Chief Justice Roberts: Roberts says a health insurance mandate forces people to buy access to care they will absolutely never need

"Well, but it's critical how you define the market. If I understand the law, the policies that you're requiring people to purchase involve -- must contain provision for maternity and newborn care, pediatric services, and substance use treatment. It seems to me that you cannot say that everybody is going to need substance use treatment, substance use treatment or pediatric services, and yet that is part of what you require them to purchase. Your theory is that there is a market in which everyone participates because everybody might need a certain range of health care services, and yet you're requiring people who are not -- never going to need pediatric or maternity services to participate in that market."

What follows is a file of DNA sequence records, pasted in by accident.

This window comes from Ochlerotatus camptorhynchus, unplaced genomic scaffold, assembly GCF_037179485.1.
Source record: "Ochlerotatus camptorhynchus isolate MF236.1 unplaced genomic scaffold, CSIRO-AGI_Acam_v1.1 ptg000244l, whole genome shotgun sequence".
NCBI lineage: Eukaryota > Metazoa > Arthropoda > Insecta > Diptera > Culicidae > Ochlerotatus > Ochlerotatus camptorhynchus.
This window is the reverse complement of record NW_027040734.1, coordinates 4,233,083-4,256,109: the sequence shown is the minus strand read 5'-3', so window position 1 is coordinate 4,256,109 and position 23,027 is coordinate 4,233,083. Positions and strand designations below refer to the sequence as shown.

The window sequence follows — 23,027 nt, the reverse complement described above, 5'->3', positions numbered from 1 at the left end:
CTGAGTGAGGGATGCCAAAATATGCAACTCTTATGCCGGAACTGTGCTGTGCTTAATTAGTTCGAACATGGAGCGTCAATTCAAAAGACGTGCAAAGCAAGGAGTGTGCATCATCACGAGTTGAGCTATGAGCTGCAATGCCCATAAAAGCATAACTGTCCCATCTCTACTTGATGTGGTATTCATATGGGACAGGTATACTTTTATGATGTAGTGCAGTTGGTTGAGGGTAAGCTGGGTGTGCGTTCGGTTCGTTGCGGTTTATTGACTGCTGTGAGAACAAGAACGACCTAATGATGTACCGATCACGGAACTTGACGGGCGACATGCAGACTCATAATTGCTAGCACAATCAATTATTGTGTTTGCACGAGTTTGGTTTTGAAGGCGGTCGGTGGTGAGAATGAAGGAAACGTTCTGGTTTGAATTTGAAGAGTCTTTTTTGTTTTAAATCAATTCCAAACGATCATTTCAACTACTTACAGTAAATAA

Justice Alito: Aren't you forcing young people to pay much more for their insurance than they might otherwise get if they participated in an individual market? (Another argument I don't fully understand since so much insurance is bought through an employer.)

"The point is -- no, you take into account that some people in that group are going to be hit by a bus, some people in that group are going to unexpectedly contract or be diagnosed with a disease that -- that is very expensive to treat. But if you take their costs and you calculate that, that's a lot less than the amount that they are going to be required to pay. So that you can't just justify this on the basis of their trying to shift their costs off to other people, can you?"